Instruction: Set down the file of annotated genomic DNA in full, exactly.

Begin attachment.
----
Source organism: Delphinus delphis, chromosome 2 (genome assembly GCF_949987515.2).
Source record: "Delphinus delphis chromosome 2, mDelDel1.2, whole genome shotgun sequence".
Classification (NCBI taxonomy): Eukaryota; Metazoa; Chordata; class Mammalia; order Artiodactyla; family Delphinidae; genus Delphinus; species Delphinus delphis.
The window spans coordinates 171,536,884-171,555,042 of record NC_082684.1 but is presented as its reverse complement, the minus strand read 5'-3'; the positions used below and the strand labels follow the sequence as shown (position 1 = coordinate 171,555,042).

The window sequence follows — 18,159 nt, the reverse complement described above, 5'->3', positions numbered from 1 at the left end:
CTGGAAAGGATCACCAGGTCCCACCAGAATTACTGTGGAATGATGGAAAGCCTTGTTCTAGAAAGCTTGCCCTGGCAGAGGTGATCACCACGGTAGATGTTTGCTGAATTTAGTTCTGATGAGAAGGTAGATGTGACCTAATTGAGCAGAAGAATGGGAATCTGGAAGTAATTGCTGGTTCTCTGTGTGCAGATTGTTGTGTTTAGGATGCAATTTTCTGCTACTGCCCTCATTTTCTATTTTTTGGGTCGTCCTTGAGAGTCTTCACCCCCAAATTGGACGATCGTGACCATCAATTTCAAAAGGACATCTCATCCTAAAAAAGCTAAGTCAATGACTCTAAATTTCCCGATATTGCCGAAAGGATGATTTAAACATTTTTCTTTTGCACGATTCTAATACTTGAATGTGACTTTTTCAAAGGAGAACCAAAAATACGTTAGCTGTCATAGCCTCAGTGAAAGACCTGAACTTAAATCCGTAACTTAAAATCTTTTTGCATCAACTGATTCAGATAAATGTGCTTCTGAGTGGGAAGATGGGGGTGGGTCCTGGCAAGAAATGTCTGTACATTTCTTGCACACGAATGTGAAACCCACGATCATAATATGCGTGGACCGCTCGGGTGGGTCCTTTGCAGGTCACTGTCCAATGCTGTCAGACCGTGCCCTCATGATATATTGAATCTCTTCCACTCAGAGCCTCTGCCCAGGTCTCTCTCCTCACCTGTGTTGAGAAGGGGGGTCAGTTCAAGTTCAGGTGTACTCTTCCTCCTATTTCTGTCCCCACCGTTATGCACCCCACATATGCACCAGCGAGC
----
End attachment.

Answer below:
Source organism: Delphinus delphis, chromosome 2 (genome assembly GCF_949987515.2).
Source record: "Delphinus delphis chromosome 2, mDelDel1.2, whole genome shotgun sequence".
Classification (NCBI taxonomy): Eukaryota; Metazoa; Chordata; class Mammalia; order Artiodactyla; family Delphinidae; genus Delphinus; species Delphinus delphis.
The window spans coordinates 171,536,884-171,555,042 of record NC_082684.1 but is presented as its reverse complement, the minus strand read 5'-3'; the positions used below and the strand labels follow the sequence as shown (position 1 = coordinate 171,555,042).

The window sequence follows — 18,159 nt, the reverse complement described above, 5'->3', positions numbered from 1 at the left end:
CTGGAAAGGATCACCAGGTCCCACCAGAATTACTGTGGAATGATGGAAAGCCTTGTTCTAGAAAGCTTGCCCTGGCAGAGGTGATCACCACGGTAGATGTTTGCTGAATTTAGTTCTGATGAGAAGGTAGATGTGACCTAATTGAGCAGAAGAATGGGAATCTGGAAGTAATTGCTGGTTCTCTGTGTGCAGATTGTTGTGTTTAGGATGCAATTTTCTGCTACTGCCCTCATTTTCTATTTTTTGGGTCGTCCTTGAGAGTCTTCACCCCCAAATTGGACGATCGTGACCATCAATTTCAAAAGGACATCTCATCCTAAAAAAGCTAAGTCAATGACTCTAAATTTCCCGATATTGCCGAAAGGATGATTTAAACATTTTTCTTTTGCACGATTCTAATACTTGAATGTGACTTTTTCAAAGGAGAACCAAAAATACGTTAGCTGTCATAGCCTCAGTGAAAGACCTGAACTTAAATCCGTAACTTAAAATCTTTTTGCATCAACTGATTCAGATAAATGTGCTTCTGAGTGGGAAGATGGGGGTGGGTCCTGGCAAGAAATGTCTGTACATTTCTTGCACACGAATGTGAAACCCACGATCATAATATGCGTGGACCGCTCGGGTGGGTCCTTTGCAGGTCACTGTCCAATGCTGTCAGACCGTGCCCTCATGATATATTGAATCTCTTCCACTCAGAGCCTCTGCCCAGGTCTCTCTCCTCACCTGTGTTGAGAAGGGGGGTCAGTTCAAGTTCAGGTGTACTCTTCCTCCTATTTCTGTCCCCACCGTTATGCACCCCACATATGCACCAGCGAGC